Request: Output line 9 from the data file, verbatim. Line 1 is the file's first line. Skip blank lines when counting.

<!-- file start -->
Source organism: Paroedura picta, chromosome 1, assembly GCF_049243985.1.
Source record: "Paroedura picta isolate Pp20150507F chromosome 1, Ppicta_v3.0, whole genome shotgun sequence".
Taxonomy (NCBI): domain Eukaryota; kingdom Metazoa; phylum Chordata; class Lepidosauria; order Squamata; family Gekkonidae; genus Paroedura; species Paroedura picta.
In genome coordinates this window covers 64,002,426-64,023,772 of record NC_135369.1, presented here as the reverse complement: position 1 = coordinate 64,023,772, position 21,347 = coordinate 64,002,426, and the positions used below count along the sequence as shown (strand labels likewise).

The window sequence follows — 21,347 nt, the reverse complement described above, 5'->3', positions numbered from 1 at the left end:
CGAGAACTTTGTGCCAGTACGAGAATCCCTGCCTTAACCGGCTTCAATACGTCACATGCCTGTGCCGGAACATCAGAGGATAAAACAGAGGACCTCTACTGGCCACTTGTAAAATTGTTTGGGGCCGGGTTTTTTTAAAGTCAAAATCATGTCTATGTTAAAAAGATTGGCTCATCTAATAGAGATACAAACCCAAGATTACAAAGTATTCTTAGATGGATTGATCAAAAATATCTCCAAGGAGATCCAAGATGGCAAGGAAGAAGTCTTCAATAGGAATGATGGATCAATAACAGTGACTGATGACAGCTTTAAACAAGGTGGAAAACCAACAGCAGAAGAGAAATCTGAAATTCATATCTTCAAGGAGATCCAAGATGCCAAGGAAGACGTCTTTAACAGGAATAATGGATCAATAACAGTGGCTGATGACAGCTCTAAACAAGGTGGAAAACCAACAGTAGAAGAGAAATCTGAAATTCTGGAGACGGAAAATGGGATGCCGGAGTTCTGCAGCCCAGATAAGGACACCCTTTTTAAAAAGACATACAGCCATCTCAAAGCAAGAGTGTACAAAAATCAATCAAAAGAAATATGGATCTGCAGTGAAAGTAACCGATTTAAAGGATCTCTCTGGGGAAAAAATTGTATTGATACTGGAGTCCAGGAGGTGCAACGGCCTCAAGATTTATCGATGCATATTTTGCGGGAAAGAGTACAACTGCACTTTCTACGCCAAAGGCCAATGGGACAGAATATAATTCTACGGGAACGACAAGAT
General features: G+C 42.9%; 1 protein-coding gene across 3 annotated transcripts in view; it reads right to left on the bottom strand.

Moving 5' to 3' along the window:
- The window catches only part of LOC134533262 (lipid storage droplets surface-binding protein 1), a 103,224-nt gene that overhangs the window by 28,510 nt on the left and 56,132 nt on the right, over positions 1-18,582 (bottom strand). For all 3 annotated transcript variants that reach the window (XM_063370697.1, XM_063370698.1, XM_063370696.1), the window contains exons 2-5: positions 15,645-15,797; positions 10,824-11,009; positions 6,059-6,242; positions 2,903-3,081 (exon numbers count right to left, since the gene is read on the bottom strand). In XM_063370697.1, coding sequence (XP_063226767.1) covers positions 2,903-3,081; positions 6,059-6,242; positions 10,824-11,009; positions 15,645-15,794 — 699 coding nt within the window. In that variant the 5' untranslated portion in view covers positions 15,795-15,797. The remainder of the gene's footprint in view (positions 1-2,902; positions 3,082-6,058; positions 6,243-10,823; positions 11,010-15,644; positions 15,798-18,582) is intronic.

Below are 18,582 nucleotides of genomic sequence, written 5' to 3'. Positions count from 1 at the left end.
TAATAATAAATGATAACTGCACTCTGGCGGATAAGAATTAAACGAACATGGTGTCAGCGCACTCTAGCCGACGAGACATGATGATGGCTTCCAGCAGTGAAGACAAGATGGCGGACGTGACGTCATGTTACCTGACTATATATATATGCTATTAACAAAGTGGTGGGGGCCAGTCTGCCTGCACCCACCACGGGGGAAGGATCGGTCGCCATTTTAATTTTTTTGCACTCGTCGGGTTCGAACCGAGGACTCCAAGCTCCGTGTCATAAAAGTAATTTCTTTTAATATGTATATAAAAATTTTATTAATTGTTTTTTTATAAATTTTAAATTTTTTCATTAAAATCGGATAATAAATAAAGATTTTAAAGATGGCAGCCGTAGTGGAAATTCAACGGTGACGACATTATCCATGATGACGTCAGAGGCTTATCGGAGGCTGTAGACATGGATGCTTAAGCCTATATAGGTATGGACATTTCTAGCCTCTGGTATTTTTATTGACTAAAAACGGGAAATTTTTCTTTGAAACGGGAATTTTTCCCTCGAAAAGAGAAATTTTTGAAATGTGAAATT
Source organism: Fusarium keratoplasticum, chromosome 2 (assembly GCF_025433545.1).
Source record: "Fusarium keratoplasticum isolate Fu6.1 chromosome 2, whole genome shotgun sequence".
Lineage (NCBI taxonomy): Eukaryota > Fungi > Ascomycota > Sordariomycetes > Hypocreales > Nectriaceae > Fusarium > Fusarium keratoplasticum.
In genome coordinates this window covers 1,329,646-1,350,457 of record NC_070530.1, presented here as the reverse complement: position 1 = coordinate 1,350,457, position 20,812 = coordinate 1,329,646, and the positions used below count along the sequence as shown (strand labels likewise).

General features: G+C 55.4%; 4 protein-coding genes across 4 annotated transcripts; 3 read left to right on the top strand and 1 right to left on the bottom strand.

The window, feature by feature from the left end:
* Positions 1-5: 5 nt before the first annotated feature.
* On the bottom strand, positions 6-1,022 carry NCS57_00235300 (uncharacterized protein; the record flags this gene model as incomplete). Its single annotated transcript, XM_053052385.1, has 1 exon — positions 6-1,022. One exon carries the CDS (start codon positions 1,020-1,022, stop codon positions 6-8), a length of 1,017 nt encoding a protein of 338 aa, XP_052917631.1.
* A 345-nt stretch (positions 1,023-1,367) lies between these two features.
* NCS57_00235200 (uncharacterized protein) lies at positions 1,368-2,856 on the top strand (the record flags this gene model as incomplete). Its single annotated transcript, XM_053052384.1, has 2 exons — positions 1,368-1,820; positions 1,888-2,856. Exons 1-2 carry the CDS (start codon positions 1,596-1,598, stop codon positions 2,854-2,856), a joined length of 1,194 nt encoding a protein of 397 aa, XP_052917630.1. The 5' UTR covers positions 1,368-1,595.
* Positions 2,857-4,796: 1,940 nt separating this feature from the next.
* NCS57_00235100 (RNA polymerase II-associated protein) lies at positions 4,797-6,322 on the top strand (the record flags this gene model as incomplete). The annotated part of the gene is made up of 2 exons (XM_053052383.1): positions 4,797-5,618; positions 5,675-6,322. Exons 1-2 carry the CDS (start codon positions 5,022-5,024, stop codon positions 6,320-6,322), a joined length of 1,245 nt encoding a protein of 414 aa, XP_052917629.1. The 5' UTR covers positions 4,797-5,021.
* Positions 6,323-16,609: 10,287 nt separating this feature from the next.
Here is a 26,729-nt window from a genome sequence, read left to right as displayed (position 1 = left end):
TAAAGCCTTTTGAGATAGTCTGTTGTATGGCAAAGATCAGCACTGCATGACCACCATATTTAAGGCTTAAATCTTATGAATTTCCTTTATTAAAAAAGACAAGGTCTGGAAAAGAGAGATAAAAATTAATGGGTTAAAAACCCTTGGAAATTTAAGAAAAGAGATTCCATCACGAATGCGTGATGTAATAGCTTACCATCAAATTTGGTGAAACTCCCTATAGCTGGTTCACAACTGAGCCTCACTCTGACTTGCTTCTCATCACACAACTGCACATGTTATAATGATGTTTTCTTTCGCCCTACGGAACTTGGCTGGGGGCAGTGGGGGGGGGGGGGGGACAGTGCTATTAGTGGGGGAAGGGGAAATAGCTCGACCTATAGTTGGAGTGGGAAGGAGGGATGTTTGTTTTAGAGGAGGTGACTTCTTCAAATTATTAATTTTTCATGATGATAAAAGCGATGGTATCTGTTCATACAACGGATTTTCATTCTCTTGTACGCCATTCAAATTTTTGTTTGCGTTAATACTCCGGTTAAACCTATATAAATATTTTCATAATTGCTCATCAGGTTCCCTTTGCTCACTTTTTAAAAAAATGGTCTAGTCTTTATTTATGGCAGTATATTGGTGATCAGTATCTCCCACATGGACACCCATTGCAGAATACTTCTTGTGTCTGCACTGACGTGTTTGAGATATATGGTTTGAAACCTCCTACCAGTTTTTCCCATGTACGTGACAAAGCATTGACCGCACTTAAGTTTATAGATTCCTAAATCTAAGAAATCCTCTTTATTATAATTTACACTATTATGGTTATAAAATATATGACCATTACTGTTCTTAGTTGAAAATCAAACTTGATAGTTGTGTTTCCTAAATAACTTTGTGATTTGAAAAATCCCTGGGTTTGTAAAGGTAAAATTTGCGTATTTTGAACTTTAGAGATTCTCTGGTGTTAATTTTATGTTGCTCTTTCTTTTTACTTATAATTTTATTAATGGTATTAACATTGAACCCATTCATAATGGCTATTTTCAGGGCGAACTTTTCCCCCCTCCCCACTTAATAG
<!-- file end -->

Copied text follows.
- The window catches only part of LOC134533262 (lipid storage droplets surface-binding protein 1), a 103,224-nt gene that overhangs the window by 28,510 nt on the left and 56,132 nt on the right, over positions 1-18,582 (bottom strand). For all 3 annotated transcript variants that reach the window (XM_063370697.1, XM_063370698.1, XM_063370696.1), the window contains exons 2-5: positions 15,645-15,797; positions 10,824-11,009; positions 6,059-6,242; positions 2,903-3,081 (exon numbers count right to left, since the gene is read on the bottom strand). In XM_063370697.1, coding sequence (XP_063226767.1) covers positions 2,903-3,081; positions 6,059-6,242; positions 10,824-11,009; positions 15,645-15,794 — 699 coding nt within the window. In that variant the 5' untranslated portion in view covers positions 15,795-15,797. The remainder of the gene's footprint in view (positions 1-2,902; positions 3,082-6,058; positions 6,243-10,823; positions 11,010-15,644; positions 15,798-18,582) is intronic.